By Hillary Rodham Clinton
Simon & Schuster
One year ago today, September 22 2016, was a very different world for Hillary Clinton.
She awoke to a new national opinion poll that had her six points up and the knowledge that her team was preparing for a hectic day on the trail – ten events were being held on her behalf across the country and around the world. Today, by contrast, she is probably taking part in events to publicise this book, rather than being hard at work behind the Resolute Desk in the Oval Office.
And there is little doubt that she would have been hard at work. Of the many nuggets and vignettes that adorn these pages, Hillary’s pride in “sweating the details” and being an “unashamed policy wonk” comes through loud and clear.
What Happened is no chronological account of the 2016 election. Instead, it begins with the inauguration of Donald Trump and Clinton’s feelings and emotions as she – as a former first lady – stoically showed up to take a ringside seat and watch him take the oath of office. Although this was not the first time a vanquished foe had had to watch their opponent being sworn in, her account is nonetheless riveting and funny in places too.
She then takes us through the trauma of her concession speech and then the days that followed in her home in Chappaqua, New York: “It wasn’t all yoga and breathing: I also drank my fair share of Chardonnay.” Walking in the woods with Bill often featured highly too.
The book is split into different thematic chapters, such as the one in which she talks about being a woman in politics – “I think there’s another explanation for the skepticism I’ve faced in public life. I think it’s partly because I’m a woman”; emails – “a maddening saga”; and the pervasive influence and impact of Russia on the election – “Putin doesn’t respect women and despises anyone who stands up to him, so I’m a double problem”.
The latter chapter, as you might expect, is particularly interesting. Clinton’s anger and frustration at what we know the Russians did, and what is suspected they did, seeps through every line. Similarly, her ire for former FBI director James Comey and Julian Assange of Wikileaks knows no bounds. Comey, in particular, draws her fire for what she believes to be his hypocrisy, election-tipping interference and much else besides.
Most readers will pick up this book wanting Clinton’s perspective on why she lost. Despite what her critics have said is her reluctance to take the blame, she nonetheless fronts up: “I go back over my own shortcomings and the mistakes we made. I take responsibility for all of them. You can blame the data, blame the message, blame anything you want – but I was the candidate. It was my campaign. Those were my decisions.” Now that sounds like taking responsibility to me.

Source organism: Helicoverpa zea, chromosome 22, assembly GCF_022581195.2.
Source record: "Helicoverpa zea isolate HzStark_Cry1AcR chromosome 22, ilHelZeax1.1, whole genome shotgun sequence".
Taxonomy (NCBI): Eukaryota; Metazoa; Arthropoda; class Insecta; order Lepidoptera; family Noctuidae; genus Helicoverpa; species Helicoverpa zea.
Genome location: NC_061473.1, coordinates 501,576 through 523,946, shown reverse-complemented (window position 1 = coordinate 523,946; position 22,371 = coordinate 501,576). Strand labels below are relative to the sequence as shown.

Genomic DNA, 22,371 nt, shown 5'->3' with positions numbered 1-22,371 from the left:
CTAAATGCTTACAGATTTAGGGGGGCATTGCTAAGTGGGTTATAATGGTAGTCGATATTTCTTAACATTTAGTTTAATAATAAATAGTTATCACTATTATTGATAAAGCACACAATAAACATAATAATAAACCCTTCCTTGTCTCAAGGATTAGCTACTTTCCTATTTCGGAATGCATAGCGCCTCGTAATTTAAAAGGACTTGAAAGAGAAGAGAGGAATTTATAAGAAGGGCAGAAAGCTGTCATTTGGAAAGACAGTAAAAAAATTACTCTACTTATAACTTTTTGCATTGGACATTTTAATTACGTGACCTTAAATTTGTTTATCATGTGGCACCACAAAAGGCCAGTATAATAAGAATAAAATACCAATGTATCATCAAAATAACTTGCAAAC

Nevertheless, she does go on to list the other factors – “the strong headwinds” – which turned her campaign poll lead into election day defeat. Among those not listed are her perceived failure to campaign sufficiently in states such as Michigan, Wisconsin, and Pennsylvania – she points out that she had more organisers on the ground than President Obama in both Michigan and Pennsylvania and spent far more on television ads. Only Wisconsin, she concedes, was a surprise.
Far more to blame, she says, was “The Comey Effect” (what she calls “an unprecedented intervention), as well as the Russian interference, excessive coverage of her emails, “the avalanche of fake news” and voter suppression – “In Wisconsin, where I lost by just 22,748 votes, a study from Priorities USA estimated that the new voter ID law helped reduce turnout by 200,000 votes, primarily from low-income and minority areas.”
Since this book came out, much has been made of Clinton’s return to the public spotlight, with many stateside observers decrying her refusal to go gentle into that good night. But why should she? As she points out, other defeated candidates have not shied away – Bernie Sanders, for example, has written two books about 2016.
Certainly, the rocketing sales of the book suggest that there remains a captive market for her perspective and rightly so, for this is an important book and Clinton’s remains an important voice. It’s also a voice, in this book at least, that comes across as knowledgeable, prepared, fun and caring. That this did not emerge more clearly in the weeks before election day must surely be something of a relief to the current occupant of the Oval Office.